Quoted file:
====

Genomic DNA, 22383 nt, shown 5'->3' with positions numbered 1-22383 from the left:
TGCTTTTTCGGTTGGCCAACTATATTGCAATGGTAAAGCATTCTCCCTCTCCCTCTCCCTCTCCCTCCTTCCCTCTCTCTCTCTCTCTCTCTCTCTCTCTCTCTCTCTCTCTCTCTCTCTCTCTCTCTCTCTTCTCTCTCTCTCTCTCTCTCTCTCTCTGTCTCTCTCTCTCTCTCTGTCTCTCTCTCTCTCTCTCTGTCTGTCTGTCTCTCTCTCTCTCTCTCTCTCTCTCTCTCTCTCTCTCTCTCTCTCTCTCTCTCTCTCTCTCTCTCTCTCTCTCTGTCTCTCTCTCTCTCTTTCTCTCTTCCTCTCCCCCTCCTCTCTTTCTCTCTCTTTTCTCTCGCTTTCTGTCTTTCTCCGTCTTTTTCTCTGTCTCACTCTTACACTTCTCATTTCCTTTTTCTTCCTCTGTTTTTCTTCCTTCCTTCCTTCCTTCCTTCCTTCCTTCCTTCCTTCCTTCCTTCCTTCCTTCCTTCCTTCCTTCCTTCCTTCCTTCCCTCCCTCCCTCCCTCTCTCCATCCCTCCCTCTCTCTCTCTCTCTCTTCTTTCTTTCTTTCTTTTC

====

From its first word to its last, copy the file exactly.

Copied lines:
Genomic DNA, 22383 nt, shown 5'->3' with positions numbered 1-22383 from the left:
TGCTTTTTCGGTTGGCCAACTATATTGCAATGGTAAAGCATTCTCCCTCTCCCTCTCCCTCTCCCTCCTTCCCTCTCTCTCTCTCTCTCTCTCTCTCTCTCTCTCTCTCTCTCTCTCTCTCTCTCTCTCTCTTCTCTCTCTCTCTCTCTCTCTCTCTCTGTCTCTCTCTCTCTCTCTGTCTCTCTCTCTCTCTCTCTGTCTGTCTGTCTCTCTCTCTCTCTCTCTCTCTCTCTCTCTCTCTCTCTCTCTCTCTCTCTCTCTCTCTCTCTCTCTCTCTCTCTGTCTCTCTCTCTCTCTTTCTCTCTTCCTCTCCCCCTCCTCTCTTTCTCTCTCTTTTCTCTCGCTTTCTGTCTTTCTCCGTCTTTTTCTCTGTCTCACTCTTACACTTCTCATTTCCTTTTTCTTCCTCTGTTTTTCTTCCTTCCTTCCTTCCTTCCTTCCTTCCTTCCTTCCTTCCTTCCTTCCTTCCTTCCTTCCTTCCTTCCTTCCTTCCTTCCCTCCCTCCCTCCCTCTCTCCATCCCTCCCTCTCTCTCTCTCTCTCTTCTTTCTTTCTTTCTTTTC